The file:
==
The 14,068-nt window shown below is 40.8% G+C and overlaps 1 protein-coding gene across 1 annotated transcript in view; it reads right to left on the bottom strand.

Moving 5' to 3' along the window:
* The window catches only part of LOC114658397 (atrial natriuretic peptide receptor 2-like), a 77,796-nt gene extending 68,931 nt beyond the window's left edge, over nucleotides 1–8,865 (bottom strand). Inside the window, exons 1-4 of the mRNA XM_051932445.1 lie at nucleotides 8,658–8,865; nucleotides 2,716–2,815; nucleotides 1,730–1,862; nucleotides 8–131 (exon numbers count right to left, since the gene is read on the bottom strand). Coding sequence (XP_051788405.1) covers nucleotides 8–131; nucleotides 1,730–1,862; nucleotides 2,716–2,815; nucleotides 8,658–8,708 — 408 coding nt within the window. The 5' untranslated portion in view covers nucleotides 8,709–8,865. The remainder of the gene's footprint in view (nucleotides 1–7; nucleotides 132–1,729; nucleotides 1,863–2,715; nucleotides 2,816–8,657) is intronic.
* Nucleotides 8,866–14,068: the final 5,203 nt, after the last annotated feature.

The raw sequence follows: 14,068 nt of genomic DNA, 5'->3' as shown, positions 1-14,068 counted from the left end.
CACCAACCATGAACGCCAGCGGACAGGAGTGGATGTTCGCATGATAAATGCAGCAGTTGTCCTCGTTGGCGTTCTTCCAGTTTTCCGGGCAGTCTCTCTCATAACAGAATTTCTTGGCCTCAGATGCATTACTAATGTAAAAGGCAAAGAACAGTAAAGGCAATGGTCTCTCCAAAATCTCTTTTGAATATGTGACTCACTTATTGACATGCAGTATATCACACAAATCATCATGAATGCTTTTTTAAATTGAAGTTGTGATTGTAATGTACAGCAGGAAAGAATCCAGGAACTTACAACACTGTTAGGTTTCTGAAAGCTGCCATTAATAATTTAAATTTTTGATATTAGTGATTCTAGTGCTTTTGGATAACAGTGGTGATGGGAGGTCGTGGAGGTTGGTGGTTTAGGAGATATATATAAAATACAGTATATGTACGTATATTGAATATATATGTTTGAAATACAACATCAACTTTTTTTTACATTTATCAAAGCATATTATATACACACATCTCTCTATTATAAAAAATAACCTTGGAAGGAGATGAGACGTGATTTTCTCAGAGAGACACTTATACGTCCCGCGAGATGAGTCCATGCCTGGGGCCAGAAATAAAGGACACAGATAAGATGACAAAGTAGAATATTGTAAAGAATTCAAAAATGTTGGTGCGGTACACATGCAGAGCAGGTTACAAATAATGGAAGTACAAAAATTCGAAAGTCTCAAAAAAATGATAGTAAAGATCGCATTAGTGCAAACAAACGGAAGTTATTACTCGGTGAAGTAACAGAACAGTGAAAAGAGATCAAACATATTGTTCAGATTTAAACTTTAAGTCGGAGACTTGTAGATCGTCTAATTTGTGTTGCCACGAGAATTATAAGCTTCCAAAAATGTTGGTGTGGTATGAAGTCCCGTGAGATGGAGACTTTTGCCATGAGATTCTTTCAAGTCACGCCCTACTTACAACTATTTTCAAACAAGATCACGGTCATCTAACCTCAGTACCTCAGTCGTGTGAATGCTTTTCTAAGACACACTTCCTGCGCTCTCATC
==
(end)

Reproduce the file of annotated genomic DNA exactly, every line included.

The 14,068-nt window shown below is 40.8% G+C and overlaps 1 protein-coding gene across 1 annotated transcript in view; it reads right to left on the bottom strand.

Moving 5' to 3' along the window:
* The window catches only part of LOC114658397 (atrial natriuretic peptide receptor 2-like), a 77,796-nt gene extending 68,931 nt beyond the window's left edge, over nucleotides 1–8,865 (bottom strand). Inside the window, exons 1-4 of the mRNA XM_051932445.1 lie at nucleotides 8,658–8,865; nucleotides 2,716–2,815; nucleotides 1,730–1,862; nucleotides 8–131 (exon numbers count right to left, since the gene is read on the bottom strand). Coding sequence (XP_051788405.1) covers nucleotides 8–131; nucleotides 1,730–1,862; nucleotides 2,716–2,815; nucleotides 8,658–8,708 — 408 coding nt within the window. The 5' untranslated portion in view covers nucleotides 8,709–8,865. The remainder of the gene's footprint in view (nucleotides 1–7; nucleotides 132–1,729; nucleotides 1,863–2,715; nucleotides 2,816–8,657) is intronic.
* Nucleotides 8,866–14,068: the final 5,203 nt, after the last annotated feature.

The raw sequence follows: 14,068 nt of genomic DNA, 5'->3' as shown, positions 1-14,068 counted from the left end.
CACCAACCATGAACGCCAGCGGACAGGAGTGGATGTTCGCATGATAAATGCAGCAGTTGTCCTCGTTGGCGTTCTTCCAGTTTTCCGGGCAGTCTCTCTCATAACAGAATTTCTTGGCCTCAGATGCATTACTAATGTAAAAGGCAAAGAACAGTAAAGGCAATGGTCTCTCCAAAATCTCTTTTGAATATGTGACTCACTTATTGACATGCAGTATATCACACAAATCATCATGAATGCTTTTTTAAATTGAAGTTGTGATTGTAATGTACAGCAGGAAAGAATCCAGGAACTTACAACACTGTTAGGTTTCTGAAAGCTGCCATTAATAATTTAAATTTTTGATATTAGTGATTCTAGTGCTTTTGGATAACAGTGGTGATGGGAGGTCGTGGAGGTTGGTGGTTTAGGAGATATATATAAAATACAGTATATGTACGTATATTGAATATATATGTTTGAAATACAACATCAACTTTTTTTTACATTTATCAAAGCATATTATATACACACATCTCTCTATTATAAAAAATAACCTTGGAAGGAGATGAGACGTGATTTTCTCAGAGAGACACTTATACGTCCCGCGAGATGAGTCCATGCCTGGGGCCAGAAATAAAGGACACAGATAAGATGACAAAGTAGAATATTGTAAAGAATTCAAAAATGTTGGTGCGGTACACATGCAGAGCAGGTTACAAATAATGGAAGTACAAAAATTCGAAAGTCTCAAAAAAATGATAGTAAAGATCGCATTAGTGCAAACAAACGGAAGTTATTACTCGGTGAAGTAACAGAACAGTGAAAAGAGATCAAACATATTGTTCAGATTTAAACTTTAAGTCGGAGACTTGTAGATCGTCTAATTTGTGTTGCCACGAGAATTATAAGCTTCCAAAAATGTTGGTGTGGTATGAAGTCCCGTGAGATGGAGACTTTTGCCATGAGATTCTTTCAAGTCACGCCCTACTTACAACTATTTTCAAACAAGATCACGGTCATCTAACCTCAGTACCTCAGTCGTGTGAATGCTTTTCTAAGACACACTTCCTGCGCTCTCATC